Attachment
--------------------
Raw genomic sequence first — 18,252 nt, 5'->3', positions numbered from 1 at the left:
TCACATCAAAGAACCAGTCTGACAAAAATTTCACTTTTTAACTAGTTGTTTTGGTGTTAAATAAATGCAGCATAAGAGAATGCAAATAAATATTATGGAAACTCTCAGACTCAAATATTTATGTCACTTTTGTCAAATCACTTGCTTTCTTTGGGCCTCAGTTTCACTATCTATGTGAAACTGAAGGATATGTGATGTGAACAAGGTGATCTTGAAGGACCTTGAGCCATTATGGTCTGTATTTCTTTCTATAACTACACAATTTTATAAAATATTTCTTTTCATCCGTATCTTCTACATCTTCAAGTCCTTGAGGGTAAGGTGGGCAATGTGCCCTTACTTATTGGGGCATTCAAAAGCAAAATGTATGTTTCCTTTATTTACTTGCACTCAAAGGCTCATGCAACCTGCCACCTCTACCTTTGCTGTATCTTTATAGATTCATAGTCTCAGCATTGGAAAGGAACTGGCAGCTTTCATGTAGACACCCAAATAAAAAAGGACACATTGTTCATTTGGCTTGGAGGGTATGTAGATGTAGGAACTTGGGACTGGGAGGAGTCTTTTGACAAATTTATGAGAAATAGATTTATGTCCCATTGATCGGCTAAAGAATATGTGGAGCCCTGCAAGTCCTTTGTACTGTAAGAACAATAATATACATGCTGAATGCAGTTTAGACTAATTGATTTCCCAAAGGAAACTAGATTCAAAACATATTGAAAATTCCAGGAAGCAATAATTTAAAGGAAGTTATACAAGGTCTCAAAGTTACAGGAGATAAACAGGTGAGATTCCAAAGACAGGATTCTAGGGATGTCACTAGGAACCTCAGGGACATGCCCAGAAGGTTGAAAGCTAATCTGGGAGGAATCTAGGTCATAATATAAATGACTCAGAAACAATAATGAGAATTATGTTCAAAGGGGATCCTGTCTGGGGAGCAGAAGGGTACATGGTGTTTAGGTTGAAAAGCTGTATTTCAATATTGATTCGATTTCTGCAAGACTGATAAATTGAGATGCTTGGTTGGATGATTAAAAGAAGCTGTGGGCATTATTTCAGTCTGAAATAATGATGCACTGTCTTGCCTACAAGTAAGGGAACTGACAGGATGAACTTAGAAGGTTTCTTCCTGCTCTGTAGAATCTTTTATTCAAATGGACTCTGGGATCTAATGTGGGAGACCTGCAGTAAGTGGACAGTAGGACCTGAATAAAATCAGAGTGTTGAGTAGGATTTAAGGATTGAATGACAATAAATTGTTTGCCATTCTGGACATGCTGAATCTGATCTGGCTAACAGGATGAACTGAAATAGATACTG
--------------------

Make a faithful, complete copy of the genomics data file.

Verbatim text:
Raw genomic sequence first — 18,252 nt, 5'->3', positions numbered from 1 at the left:
TCACATCAAAGAACCAGTCTGACAAAAATTTCACTTTTTAACTAGTTGTTTTGGTGTTAAATAAATGCAGCATAAGAGAATGCAAATAAATATTATGGAAACTCTCAGACTCAAATATTTATGTCACTTTTGTCAAATCACTTGCTTTCTTTGGGCCTCAGTTTCACTATCTATGTGAAACTGAAGGATATGTGATGTGAACAAGGTGATCTTGAAGGACCTTGAGCCATTATGGTCTGTATTTCTTTCTATAACTACACAATTTTATAAAATATTTCTTTTCATCCGTATCTTCTACATCTTCAAGTCCTTGAGGGTAAGGTGGGCAATGTGCCCTTACTTATTGGGGCATTCAAAAGCAAAATGTATGTTTCCTTTATTTACTTGCACTCAAAGGCTCATGCAACCTGCCACCTCTACCTTTGCTGTATCTTTATAGATTCATAGTCTCAGCATTGGAAAGGAACTGGCAGCTTTCATGTAGACACCCAAATAAAAAAGGACACATTGTTCATTTGGCTTGGAGGGTATGTAGATGTAGGAACTTGGGACTGGGAGGAGTCTTTTGACAAATTTATGAGAAATAGATTTATGTCCCATTGATCGGCTAAAGAATATGTGGAGCCCTGCAAGTCCTTTGTACTGTAAGAACAATAATATACATGCTGAATGCAGTTTAGACTAATTGATTTCCCAAAGGAAACTAGATTCAAAACATATTGAAAATTCCAGGAAGCAATAATTTAAAGGAAGTTATACAAGGTCTCAAAGTTACAGGAGATAAACAGGTGAGATTCCAAAGACAGGATTCTAGGGATGTCACTAGGAACCTCAGGGACATGCCCAGAAGGTTGAAAGCTAATCTGGGAGGAATCTAGGTCATAATATAAATGACTCAGAAACAATAATGAGAATTATGTTCAAAGGGGATCCTGTCTGGGGAGCAGAAGGGTACATGGTGTTTAGGTTGAAAAGCTGTATTTCAATATTGATTCGATTTCTGCAAGACTGATAAATTGAGATGCTTGGTTGGATGATTAAAAGAAGCTGTGGGCATTATTTCAGTCTGAAATAATGATGCACTGTCTTGCCTACAAGTAAGGGAACTGACAGGATGAACTTAGAAGGTTTCTTCCTGCTCTGTAGAATCTTTTATTCAAATGGACTCTGGGATCTAATGTGGGAGACCTGCAGTAAGTGGACAGTAGGACCTGAATAAAATCAGAGTGTTGAGTAGGATTTAAGGATTGAATGACAATAAATTGTTTGCCATTCTGGACATGCTGAATCTGATCTGGCTAACAGGATGAACTGAAATAGATACTG